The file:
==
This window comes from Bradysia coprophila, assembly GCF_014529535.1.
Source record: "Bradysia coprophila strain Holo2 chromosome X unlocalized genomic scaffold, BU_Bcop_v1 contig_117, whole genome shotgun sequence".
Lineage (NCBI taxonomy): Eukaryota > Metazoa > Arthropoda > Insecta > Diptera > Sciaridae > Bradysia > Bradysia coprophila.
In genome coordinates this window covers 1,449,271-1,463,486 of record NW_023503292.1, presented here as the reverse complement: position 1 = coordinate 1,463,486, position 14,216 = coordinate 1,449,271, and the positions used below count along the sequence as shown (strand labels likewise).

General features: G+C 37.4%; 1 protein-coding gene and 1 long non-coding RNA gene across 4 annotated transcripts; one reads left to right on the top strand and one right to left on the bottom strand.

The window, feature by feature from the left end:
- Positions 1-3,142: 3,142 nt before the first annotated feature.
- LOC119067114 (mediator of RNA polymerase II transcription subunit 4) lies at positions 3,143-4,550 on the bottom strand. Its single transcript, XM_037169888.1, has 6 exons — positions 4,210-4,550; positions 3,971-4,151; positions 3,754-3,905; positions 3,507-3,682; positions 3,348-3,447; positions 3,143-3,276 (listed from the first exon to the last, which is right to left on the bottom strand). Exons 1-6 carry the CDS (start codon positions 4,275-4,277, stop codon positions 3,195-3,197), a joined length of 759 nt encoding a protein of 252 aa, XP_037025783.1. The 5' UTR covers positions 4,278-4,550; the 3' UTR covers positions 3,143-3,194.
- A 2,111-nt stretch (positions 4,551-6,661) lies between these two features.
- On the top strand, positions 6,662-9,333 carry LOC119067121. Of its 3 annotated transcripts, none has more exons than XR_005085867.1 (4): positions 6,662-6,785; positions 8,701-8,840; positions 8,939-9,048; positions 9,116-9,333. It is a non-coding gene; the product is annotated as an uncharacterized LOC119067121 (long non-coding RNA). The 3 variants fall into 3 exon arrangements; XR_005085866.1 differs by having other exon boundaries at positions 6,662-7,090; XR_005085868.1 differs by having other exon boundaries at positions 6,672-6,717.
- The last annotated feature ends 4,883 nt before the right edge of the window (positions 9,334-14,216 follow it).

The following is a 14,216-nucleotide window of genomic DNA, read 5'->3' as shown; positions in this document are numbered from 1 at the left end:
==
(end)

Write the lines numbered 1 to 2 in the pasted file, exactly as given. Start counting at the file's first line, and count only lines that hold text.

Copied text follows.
This window comes from Bradysia coprophila, assembly GCF_014529535.1.
Source record: "Bradysia coprophila strain Holo2 chromosome X unlocalized genomic scaffold, BU_Bcop_v1 contig_117, whole genome shotgun sequence".